Premium
join:2009-01-28
SoCal
kudos:17

2 recommendations

I really think antdude is saying that "people posing as customer service reps for the company and requesting..." is a problem that hit just about all companies. Outsourcing doesn't have anything in particular to do with it as it can be done in person or over the phone. It's social engineering and scammers in general.

Gas companies:
»www.sgvjournal.com/area-communit···k-for-id

Cable companies:
»www.wbrz.com/news/brpd-fake-cabl···g-homes/

Gas station attendants:
»www.ny1.com/content/154936/fake-···s--cash/

Microsoft:
»www.securitynewsdaily.com/1071-m···cam.html

Police:
»chicago.cbslocal.com/2012/02/12/···indiana/

Firefighters:
»www.aarp.org/money/scams-fraud/i···ny0.html

The real issue is, how do you know the contact is an official representative of whatever company they claim?
--
If it's important, back it up... twice. Even 99.999% availability isn't enough sometimes.

Mele20
Premium
join:2001-06-05
Hilo, HI
kudos:5
Your instances (while interesting and most I knew about...not the gas one though as here you pump your own...if physically disabled...one or two stations only will do it for you) are not relevant to this topic.

In your instances, the scammers approached the scamee. In the case of Avast the user calls the tech support number Avast has given them and then gets scammed. There is a huge difference here. Any aware person would be extremely leery of the scenarios you listed and would probably not fall for them. But who would expect an AV vendor (a huge, well known one too) to set up their own customers which is essentially what has been happening.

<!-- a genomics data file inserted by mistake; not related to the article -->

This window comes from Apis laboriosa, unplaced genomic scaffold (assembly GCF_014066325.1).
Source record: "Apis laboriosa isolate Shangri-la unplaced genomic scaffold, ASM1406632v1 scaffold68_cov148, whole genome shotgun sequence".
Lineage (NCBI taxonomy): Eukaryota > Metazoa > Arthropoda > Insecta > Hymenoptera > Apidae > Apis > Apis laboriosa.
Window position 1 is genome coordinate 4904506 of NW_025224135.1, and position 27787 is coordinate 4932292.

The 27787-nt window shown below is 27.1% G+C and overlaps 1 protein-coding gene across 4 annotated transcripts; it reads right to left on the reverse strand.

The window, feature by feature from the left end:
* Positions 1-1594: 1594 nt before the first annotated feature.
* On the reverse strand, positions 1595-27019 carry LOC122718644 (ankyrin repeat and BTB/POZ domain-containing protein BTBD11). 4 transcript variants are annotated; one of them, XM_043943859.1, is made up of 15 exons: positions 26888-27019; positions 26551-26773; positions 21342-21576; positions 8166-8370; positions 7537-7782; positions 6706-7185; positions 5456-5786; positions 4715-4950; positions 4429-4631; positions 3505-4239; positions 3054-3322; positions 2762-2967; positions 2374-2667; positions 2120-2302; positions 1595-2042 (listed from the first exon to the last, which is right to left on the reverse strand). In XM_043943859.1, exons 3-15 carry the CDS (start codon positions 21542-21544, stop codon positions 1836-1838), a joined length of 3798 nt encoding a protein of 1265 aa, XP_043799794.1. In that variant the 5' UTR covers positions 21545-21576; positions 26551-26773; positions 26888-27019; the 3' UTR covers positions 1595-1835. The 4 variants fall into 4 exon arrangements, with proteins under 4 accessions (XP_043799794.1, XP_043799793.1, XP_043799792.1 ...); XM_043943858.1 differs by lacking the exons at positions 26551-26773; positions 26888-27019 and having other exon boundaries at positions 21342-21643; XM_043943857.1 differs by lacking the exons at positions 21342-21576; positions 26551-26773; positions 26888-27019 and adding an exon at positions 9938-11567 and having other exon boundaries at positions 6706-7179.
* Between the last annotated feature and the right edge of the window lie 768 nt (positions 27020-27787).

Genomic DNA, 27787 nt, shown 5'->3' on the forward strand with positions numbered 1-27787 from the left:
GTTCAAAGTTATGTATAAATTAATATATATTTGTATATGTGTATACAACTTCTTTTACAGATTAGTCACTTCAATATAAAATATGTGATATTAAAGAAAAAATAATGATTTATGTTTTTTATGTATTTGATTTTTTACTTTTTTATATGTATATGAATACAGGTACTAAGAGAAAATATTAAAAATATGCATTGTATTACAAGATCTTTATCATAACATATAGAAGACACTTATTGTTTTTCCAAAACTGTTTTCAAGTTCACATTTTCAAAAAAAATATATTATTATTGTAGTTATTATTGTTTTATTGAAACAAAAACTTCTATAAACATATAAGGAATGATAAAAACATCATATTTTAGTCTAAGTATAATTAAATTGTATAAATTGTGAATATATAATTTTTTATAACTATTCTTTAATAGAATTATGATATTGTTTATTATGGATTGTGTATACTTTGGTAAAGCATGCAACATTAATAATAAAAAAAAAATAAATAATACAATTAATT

I'm surprised that Avast has not been hit with a bunch of lawsuits over this. If I called Dell's hardware support number and the tech wanted permission to enter my computer remotely (and you agree to this when you buy a Dell), I certainly would sue Dell if the tech proved to be a scammer. I am a suspicious person, but I would trust that while Dell might not train their techs well so I might get poor support, I would expect Dell to not be a party to enabling scammers. That would not even cross my mind as a possibility unless the tech/scammer was not good at it and thus raised alarms in my mind. What I don't understand is why Avast, after the first report from a user, did not immediately investigate and sever connections with that outsourced tech support company.
--
When governments fear people, there is liberty. When the people fear the government, there is tyranny. Thomas Jefferson


Fush Noodle

@optonline.net
reply to hurleyp
it really boils down to a lot of people don't want to pay for software


GTHO351

@ccc.de
reply to hurleyp